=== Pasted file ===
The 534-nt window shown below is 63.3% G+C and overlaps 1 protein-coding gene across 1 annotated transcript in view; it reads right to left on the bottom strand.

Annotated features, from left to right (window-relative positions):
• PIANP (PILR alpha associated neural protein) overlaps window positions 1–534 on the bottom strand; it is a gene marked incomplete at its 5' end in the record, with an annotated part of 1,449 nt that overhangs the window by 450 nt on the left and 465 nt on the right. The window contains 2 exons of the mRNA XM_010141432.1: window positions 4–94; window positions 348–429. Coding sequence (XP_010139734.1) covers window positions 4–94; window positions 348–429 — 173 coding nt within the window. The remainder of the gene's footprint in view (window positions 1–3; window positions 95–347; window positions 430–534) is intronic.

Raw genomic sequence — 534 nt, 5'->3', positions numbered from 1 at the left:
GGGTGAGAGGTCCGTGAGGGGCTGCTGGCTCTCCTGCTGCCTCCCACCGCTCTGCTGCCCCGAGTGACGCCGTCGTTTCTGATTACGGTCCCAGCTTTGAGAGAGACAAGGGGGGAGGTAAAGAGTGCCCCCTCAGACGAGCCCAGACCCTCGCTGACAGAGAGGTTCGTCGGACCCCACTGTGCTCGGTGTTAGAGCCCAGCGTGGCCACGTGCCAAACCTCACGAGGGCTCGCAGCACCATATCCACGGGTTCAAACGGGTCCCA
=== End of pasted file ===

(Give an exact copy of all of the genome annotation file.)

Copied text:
The 534-nt window shown below is 63.3% G+C and overlaps 1 protein-coding gene across 1 annotated transcript in view; it reads right to left on the bottom strand.

Annotated features, from left to right (window-relative positions):
• PIANP (PILR alpha associated neural protein) overlaps window positions 1–534 on the bottom strand; it is a gene marked incomplete at its 5' end in the record, with an annotated part of 1,449 nt that overhangs the window by 450 nt on the left and 465 nt on the right. The window contains 2 exons of the mRNA XM_010141432.1: window positions 4–94; window positions 348–429. Coding sequence (XP_010139734.1) covers window positions 4–94; window positions 348–429 — 173 coding nt within the window. The remainder of the gene's footprint in view (window positions 1–3; window positions 95–347; window positions 430–534) is intronic.

Raw genomic sequence — 534 nt, 5'->3', positions numbered from 1 at the left:
GGGTGAGAGGTCCGTGAGGGGCTGCTGGCTCTCCTGCTGCCTCCCACCGCTCTGCTGCCCCGAGTGACGCCGTCGTTTCTGATTACGGTCCCAGCTTTGAGAGAGACAAGGGGGGAGGTAAAGAGTGCCCCCTCAGACGAGCCCAGACCCTCGCTGACAGAGAGGTTCGTCGGACCCCACTGTGCTCGGTGTTAGAGCCCAGCGTGGCCACGTGCCAAACCTCACGAGGGCTCGCAGCACCATATCCACGGGTTCAAACGGGTCCCA